Track Review: The Books – “A Cold Freezin’ Night”

[Temporary Residence; 2010]

If the new track by the genre defying duo The Books, “A Cold Freezin’ Night” was released by a more notable band, particularly, say, a metal act in the 1980s, it would be torn apart by gangs of angry politically correct politicians and mothers, attempting to protect the impressionable youth from a blatantly violent and content. The “lyrics” of the song, which are made up entirely of samples of children talking, are indeed profoundly disturbing. With a young boy describing the various methods he will use to hurt and kill, a girl’s yearning to be male, and repeated militaristic chants of the track’s title, the song is shockingly graphic, although in a much more profound way than Tipper Gore maligned songs like W.A.S.P.’s “Animal (Fuck Like a Beast).”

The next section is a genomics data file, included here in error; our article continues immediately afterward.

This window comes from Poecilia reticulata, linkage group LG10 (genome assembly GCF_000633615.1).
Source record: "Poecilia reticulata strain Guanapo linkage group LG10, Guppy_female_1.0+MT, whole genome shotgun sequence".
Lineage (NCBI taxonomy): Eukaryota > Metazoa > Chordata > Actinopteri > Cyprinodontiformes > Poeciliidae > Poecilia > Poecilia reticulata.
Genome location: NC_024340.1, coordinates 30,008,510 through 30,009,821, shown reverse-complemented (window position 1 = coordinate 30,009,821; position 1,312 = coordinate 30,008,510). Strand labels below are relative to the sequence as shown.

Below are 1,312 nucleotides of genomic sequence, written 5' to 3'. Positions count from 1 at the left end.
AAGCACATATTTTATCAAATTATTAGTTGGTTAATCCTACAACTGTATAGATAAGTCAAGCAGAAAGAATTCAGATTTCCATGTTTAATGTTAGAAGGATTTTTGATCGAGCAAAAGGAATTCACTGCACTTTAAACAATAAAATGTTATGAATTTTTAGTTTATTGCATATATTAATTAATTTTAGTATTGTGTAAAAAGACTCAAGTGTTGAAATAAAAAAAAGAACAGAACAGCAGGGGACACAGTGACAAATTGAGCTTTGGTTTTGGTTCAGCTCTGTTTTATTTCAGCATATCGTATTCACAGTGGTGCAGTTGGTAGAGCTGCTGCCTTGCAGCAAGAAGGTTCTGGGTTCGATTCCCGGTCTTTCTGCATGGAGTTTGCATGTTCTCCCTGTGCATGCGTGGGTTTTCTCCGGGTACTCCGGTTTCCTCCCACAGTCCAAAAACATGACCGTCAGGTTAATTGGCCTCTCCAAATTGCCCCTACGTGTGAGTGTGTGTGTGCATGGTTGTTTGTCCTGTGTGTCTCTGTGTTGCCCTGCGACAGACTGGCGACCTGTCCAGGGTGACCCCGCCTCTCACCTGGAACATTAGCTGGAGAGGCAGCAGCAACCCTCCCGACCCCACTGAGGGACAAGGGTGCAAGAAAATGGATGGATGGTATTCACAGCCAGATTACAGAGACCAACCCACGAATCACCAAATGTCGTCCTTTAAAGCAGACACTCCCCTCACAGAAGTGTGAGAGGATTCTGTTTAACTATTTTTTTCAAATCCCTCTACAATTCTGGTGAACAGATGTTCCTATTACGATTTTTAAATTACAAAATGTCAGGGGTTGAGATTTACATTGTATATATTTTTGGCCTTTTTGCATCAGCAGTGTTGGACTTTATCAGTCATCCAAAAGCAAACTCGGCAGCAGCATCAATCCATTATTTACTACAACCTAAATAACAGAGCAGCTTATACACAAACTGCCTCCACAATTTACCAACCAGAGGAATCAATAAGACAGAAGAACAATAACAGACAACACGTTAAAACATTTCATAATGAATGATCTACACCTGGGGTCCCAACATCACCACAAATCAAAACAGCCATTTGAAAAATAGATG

Despite being a little bit unsettling, especially upon first listen, the song is also quite effective as a musical piece. Coupled with a constant thump, repeated electronic riffs and child like percussion, the twisted samples form something of a representation of a child’s most animal emotions. “A Cold Freezin’ Night” perfectly emulates the fragile state of the young mind. With seemingly random noises entering without warning (including a particularly surprisingly fiddle), instead of being told a narrative, we are taken inside the brain and it’s often illogical processes, even more abstract and raw at younger ages. It’s a powerful reminder of some unpleasant childhood times we probably wouldn’t want to tell anyone about, and also, at least for me, a reminder to have some compassion and forgiveness for little kids overcome with emotion, even anger.